Holt also dropped the first set to straight shooter Bill McCollim but after that 5-3 defeat escaped with a 5-4 battle. The war ended 5-4 in McCollim’s favor, however, after he reached the hill first and coughed up a run-out with a 6 ball miss up the rail. Holt had thrived on execution of tough rail shots for position to take the second set and completed another out keyed by this skill, but he was forced to push out after the break in the case game. With ball in hand after an improbable, slow-rolling two-rail scratch in the side from Holt caused by draw on a short back-cut of the 1 ball, McCollim escaped, clearing the balls and claiming a 5-4 win.
Danny Barnes lurks in one corner of the bracket with a quiet string of wins. Jim “Shorty” Henson and Larry Price are battling in separate 5 p.m. matches to catch up with the field, as the matches to determine 17th through 32nd place finishers are all scheduled for 7. Two bouts of interest are Runnels taking on Craig McPartlin, who ousted Wade Kaufman in the round of 64, and Jason “Boom Boom” Klatt against Joey Ryan. Klatt struggled a bit with his game but handled Rich Reheard in his previous outing, while Ryan showcased a powerful break in a rout of Stan Weister, once pocketing five balls on the snap including the 9.
All will be seeking an impressive win for any amateur player’s resume, the type of accomplishment that can spur a career at the next level. Corey Deuel is one such noted professional and has a few legendary tales from his career lingering along the linoleum of the Valley Forge Convention Center. Last night Shane Van Boening stirred up what will certainly grow to a myth in a game that ended even with Pam Cimarelli down on one of the challenge tables. With stakes spiraling in the middle, Van Boening engaged Cimarelli in an eight-ahead set giving up the 5-out and the breaks, but Cimarelli rallied back from a six-game deficit to eventually force a dead heat before they agreed to call it quits. Above and beyond the normal entertainment value of those involved, Cimarelli was 36 hours or so removed from the birth of her second child when she matched up with the top pro.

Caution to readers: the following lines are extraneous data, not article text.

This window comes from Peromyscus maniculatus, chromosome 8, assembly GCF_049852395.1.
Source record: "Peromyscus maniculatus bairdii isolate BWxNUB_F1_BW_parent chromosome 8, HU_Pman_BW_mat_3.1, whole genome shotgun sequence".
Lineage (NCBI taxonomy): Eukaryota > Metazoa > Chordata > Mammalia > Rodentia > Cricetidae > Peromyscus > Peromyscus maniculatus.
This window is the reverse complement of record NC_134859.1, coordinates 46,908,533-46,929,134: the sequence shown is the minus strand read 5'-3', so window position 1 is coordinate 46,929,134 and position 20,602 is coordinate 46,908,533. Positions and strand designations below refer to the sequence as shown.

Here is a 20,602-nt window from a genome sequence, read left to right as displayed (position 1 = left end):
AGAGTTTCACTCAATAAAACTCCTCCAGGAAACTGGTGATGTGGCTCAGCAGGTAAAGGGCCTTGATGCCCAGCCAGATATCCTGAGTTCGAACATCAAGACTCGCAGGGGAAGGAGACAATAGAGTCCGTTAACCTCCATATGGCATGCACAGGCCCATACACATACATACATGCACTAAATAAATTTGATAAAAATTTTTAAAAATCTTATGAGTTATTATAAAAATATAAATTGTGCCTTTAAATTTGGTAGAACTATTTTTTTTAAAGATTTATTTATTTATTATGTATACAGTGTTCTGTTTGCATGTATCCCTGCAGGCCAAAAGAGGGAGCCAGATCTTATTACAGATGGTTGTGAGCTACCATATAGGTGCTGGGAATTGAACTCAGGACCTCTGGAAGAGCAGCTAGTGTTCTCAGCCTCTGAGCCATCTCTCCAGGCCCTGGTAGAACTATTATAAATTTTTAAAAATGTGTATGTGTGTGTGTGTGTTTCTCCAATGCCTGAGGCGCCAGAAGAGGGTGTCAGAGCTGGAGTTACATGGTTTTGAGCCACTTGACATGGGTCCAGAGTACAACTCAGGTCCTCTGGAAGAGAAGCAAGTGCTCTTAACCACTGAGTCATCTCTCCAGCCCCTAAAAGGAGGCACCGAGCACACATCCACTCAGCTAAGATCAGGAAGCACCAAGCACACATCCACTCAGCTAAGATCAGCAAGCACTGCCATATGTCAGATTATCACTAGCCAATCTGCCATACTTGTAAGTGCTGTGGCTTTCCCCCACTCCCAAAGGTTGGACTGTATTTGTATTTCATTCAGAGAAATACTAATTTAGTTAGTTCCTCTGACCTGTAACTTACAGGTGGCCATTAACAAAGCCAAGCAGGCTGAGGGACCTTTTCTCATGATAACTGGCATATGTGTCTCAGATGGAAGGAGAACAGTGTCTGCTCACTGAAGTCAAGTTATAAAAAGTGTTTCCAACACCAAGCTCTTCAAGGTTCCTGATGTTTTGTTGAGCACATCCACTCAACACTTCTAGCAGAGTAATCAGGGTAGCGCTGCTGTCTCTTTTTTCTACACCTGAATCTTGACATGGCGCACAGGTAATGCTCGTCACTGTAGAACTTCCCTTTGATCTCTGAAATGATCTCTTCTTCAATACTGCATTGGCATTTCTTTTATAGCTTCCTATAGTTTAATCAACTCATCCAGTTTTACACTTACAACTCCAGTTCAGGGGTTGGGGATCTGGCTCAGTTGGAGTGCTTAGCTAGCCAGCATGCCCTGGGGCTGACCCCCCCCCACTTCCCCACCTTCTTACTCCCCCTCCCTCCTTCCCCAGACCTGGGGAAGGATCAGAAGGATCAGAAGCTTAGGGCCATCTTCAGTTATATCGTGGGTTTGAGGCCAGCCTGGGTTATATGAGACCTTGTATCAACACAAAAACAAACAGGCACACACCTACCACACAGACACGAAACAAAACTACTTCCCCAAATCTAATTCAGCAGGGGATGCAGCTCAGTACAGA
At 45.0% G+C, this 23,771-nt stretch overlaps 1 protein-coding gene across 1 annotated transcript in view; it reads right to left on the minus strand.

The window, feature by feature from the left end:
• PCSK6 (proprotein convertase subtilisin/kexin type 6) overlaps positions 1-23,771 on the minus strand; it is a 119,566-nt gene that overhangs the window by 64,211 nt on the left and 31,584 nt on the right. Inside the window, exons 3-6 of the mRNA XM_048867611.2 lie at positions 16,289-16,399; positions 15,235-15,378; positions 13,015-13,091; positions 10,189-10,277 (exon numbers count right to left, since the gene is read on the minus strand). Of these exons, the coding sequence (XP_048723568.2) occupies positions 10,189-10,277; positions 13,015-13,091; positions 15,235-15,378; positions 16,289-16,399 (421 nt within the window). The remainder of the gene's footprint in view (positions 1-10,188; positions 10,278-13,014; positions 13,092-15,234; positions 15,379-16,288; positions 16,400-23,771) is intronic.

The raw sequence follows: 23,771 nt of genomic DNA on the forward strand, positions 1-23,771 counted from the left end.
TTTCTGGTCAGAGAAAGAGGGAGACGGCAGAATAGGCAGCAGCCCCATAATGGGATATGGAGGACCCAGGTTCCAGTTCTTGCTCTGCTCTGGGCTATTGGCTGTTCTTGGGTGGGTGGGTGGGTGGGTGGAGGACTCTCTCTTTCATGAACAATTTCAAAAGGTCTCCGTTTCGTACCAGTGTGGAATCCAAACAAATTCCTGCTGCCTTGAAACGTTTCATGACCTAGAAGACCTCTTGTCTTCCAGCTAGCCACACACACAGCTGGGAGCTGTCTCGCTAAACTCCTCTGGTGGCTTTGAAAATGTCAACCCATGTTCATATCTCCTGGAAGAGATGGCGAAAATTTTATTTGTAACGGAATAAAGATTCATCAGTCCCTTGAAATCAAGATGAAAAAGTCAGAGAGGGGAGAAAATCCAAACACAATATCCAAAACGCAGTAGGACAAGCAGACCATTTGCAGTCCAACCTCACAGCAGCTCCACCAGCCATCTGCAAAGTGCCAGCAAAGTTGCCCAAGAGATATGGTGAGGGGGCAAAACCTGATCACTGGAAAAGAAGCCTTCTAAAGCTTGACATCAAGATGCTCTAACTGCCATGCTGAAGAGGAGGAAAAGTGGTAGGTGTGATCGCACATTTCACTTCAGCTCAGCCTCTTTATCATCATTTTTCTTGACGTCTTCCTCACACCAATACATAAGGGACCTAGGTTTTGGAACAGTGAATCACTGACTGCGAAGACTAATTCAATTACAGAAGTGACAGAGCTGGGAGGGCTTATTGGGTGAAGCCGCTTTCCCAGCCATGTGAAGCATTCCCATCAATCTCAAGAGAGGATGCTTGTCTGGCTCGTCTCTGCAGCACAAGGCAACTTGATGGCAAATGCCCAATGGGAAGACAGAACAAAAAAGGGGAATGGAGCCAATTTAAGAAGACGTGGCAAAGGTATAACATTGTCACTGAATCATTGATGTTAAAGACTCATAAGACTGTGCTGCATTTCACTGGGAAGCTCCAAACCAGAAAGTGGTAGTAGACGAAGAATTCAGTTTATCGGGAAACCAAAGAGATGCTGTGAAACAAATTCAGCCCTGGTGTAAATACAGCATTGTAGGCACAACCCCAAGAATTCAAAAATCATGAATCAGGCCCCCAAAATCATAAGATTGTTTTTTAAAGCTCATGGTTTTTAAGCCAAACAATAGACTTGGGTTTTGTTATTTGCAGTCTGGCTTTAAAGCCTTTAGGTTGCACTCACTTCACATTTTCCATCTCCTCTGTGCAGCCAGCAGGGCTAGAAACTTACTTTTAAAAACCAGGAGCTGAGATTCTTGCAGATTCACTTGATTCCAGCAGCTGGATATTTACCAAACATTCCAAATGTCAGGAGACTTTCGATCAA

Mini-tournaments are a less innocuous way to make your presence felt, but two events have just kicked off that are anything but miniature. The second-chance tournament drew 128 entrants from the amateur ranks, while the field for the notorious pro-am also filled a 32 players. Deposed contenders from the pro event like Dennis Hatch and Jose Parica mix it up with all-night Valley Forger gambling fixtures Richie Richeson and Ryan McCreesh, as champions litter a chart with unheard of glory for any amateur who snuck into the $300-entry single-elimination bracket. If the side action weren’t entertaining enough downstairs, the sprawling team 8-ball and individual events for The Association for P.O.O.L.’s Rally in the Valley also carry on towards their conclusions tomorrow. Stay tuned to InsidePOOLmag.com for all the latest from the 17th Annual Super Billiards Expo, the kind of event that attendants leave with memories that build with each year. In the rare occurrence that any reader’s water breaks, just check back in 36 hours or so, when the dust will be settled in the Amateur Players Championship events.